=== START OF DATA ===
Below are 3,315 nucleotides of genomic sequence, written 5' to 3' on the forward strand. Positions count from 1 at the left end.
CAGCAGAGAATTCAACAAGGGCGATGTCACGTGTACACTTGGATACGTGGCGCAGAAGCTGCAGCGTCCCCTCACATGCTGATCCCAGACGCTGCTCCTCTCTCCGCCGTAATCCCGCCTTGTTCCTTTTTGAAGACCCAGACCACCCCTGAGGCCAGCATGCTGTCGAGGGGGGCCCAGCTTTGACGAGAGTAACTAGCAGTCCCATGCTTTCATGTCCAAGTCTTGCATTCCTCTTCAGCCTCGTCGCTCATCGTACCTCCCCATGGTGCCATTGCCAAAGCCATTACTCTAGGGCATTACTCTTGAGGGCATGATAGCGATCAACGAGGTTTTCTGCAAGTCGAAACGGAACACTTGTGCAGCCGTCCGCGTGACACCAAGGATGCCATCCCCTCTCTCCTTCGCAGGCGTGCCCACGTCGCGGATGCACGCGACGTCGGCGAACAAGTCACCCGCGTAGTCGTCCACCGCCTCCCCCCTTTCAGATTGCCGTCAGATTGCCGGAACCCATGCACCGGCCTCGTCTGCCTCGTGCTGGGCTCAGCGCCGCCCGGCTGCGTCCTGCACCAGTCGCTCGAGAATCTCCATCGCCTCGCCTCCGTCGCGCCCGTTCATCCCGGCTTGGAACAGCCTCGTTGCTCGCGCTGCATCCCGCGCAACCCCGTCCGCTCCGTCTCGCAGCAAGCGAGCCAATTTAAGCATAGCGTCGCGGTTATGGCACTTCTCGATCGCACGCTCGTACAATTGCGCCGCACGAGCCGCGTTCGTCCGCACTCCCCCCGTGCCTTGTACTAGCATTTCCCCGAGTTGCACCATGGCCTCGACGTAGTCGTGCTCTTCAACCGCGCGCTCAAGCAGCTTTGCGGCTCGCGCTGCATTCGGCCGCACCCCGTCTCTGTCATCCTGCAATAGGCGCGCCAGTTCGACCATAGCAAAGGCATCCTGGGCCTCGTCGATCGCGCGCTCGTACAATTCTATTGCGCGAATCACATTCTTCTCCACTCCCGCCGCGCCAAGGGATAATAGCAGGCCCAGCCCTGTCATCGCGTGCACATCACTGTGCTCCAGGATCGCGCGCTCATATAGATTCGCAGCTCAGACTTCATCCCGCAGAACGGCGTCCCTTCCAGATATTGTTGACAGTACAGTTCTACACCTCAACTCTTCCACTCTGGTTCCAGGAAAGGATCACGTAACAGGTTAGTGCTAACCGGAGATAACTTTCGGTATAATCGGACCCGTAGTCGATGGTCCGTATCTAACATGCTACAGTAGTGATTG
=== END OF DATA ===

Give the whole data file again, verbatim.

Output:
Below are 3,315 nucleotides of genomic sequence, written 5' to 3' on the forward strand. Positions count from 1 at the left end.
CAGCAGAGAATTCAACAAGGGCGATGTCACGTGTACACTTGGATACGTGGCGCAGAAGCTGCAGCGTCCCCTCACATGCTGATCCCAGACGCTGCTCCTCTCTCCGCCGTAATCCCGCCTTGTTCCTTTTTGAAGACCCAGACCACCCCTGAGGCCAGCATGCTGTCGAGGGGGGCCCAGCTTTGACGAGAGTAACTAGCAGTCCCATGCTTTCATGTCCAAGTCTTGCATTCCTCTTCAGCCTCGTCGCTCATCGTACCTCCCCATGGTGCCATTGCCAAAGCCATTACTCTAGGGCATTACTCTTGAGGGCATGATAGCGATCAACGAGGTTTTCTGCAAGTCGAAACGGAACACTTGTGCAGCCGTCCGCGTGACACCAAGGATGCCATCCCCTCTCTCCTTCGCAGGCGTGCCCACGTCGCGGATGCACGCGACGTCGGCGAACAAGTCACCCGCGTAGTCGTCCACCGCCTCCCCCCTTTCAGATTGCCGTCAGATTGCCGGAACCCATGCACCGGCCTCGTCTGCCTCGTGCTGGGCTCAGCGCCGCCCGGCTGCGTCCTGCACCAGTCGCTCGAGAATCTCCATCGCCTCGCCTCCGTCGCGCCCGTTCATCCCGGCTTGGAACAGCCTCGTTGCTCGCGCTGCATCCCGCGCAACCCCGTCCGCTCCGTCTCGCAGCAAGCGAGCCAATTTAAGCATAGCGTCGCGGTTATGGCACTTCTCGATCGCACGCTCGTACAATTGCGCCGCACGAGCCGCGTTCGTCCGCACTCCCCCCGTGCCTTGTACTAGCATTTCCCCGAGTTGCACCATGGCCTCGACGTAGTCGTGCTCTTCAACCGCGCGCTCAAGCAGCTTTGCGGCTCGCGCTGCATTCGGCCGCACCCCGTCTCTGTCATCCTGCAATAGGCGCGCCAGTTCGACCATAGCAAAGGCATCCTGGGCCTCGTCGATCGCGCGCTCGTACAATTCTATTGCGCGAATCACATTCTTCTCCACTCCCGCCGCGCCAAGGGATAATAGCAGGCCCAGCCCTGTCATCGCGTGCACATCACTGTGCTCCAGGATCGCGCGCTCATATAGATTCGCAGCTCAGACTTCATCCCGCAGAACGGCGTCCCTTCCAGATATTGTTGACAGTACAGTTCTACACCTCAACTCTTCCACTCTGGTTCCAGGAAAGGATCACGTAACAGGTTAGTGCTAACCGGAGATAACTTTCGGTATAATCGGACCCGTAGTCGATGGTCCGTATCTAACATGCTACAGTAGTGATTG